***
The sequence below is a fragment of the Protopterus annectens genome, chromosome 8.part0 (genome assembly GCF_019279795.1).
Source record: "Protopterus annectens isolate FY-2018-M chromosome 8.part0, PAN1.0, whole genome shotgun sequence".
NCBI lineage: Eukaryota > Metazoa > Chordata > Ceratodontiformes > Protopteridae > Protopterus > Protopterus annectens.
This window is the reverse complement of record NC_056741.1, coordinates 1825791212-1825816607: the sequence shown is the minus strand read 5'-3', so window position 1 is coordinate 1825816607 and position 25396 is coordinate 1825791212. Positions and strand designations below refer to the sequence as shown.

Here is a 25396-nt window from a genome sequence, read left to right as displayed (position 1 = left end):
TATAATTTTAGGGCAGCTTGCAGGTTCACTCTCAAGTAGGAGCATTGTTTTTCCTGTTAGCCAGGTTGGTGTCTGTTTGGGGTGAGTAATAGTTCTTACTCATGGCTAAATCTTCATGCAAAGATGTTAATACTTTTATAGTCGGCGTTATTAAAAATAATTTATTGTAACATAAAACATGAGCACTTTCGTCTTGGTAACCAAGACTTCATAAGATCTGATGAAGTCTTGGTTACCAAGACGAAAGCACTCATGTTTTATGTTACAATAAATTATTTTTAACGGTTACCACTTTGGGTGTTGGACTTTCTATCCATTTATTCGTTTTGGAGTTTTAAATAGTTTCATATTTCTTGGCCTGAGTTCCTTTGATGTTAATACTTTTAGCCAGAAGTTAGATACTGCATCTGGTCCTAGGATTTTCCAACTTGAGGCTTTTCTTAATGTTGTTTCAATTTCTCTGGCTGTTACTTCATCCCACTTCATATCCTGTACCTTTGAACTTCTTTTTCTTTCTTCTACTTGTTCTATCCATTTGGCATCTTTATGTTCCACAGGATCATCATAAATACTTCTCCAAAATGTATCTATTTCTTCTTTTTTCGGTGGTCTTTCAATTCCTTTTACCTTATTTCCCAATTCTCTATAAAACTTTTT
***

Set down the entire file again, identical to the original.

The sequence below is a fragment of the Protopterus annectens genome, chromosome 8.part0 (genome assembly GCF_019279795.1).
Source record: "Protopterus annectens isolate FY-2018-M chromosome 8.part0, PAN1.0, whole genome shotgun sequence".
NCBI lineage: Eukaryota > Metazoa > Chordata > Ceratodontiformes > Protopteridae > Protopterus > Protopterus annectens.
This window is the reverse complement of record NC_056741.1, coordinates 1825791212-1825816607: the sequence shown is the minus strand read 5'-3', so window position 1 is coordinate 1825816607 and position 25396 is coordinate 1825791212. Positions and strand designations below refer to the sequence as shown.

Here is a 25396-nt window from a genome sequence, read left to right as displayed (position 1 = left end):
TATAATTTTAGGGCAGCTTGCAGGTTCACTCTCAAGTAGGAGCATTGTTTTTCCTGTTAGCCAGGTTGGTGTCTGTTTGGGGTGAGTAATAGTTCTTACTCATGGCTAAATCTTCATGCAAAGATGTTAATACTTTTATAGTCGGCGTTATTAAAAATAATTTATTGTAACATAAAACATGAGCACTTTCGTCTTGGTAACCAAGACTTCATAAGATCTGATGAAGTCTTGGTTACCAAGACGAAAGCACTCATGTTTTATGTTACAATAAATTATTTTTAACGGTTACCACTTTGGGTGTTGGACTTTCTATCCATTTATTCGTTTTGGAGTTTTAAATAGTTTCATATTTCTTGGCCTGAGTTCCTTTGATGTTAATACTTTTAGCCAGAAGTTAGATACTGCATCTGGTCCTAGGATTTTCCAACTTGAGGCTTTTCTTAATGTTGTTTCAATTTCTCTGGCTGTTACTTCATCCCACTTCATATCCTGTACCTTTGAACTTCTTTTTCTTTCTTCTACTTGTTCTATCCATTTGGCATCTTTATGTTCCACAGGATCATCATAAATACTTCTCCAAAATGTATCTATTTCTTCTTTTTTCGGTGGTCTTTCAATTCCTTTTACCTTATTTCCCAATTCTCTATAAAACTTTTT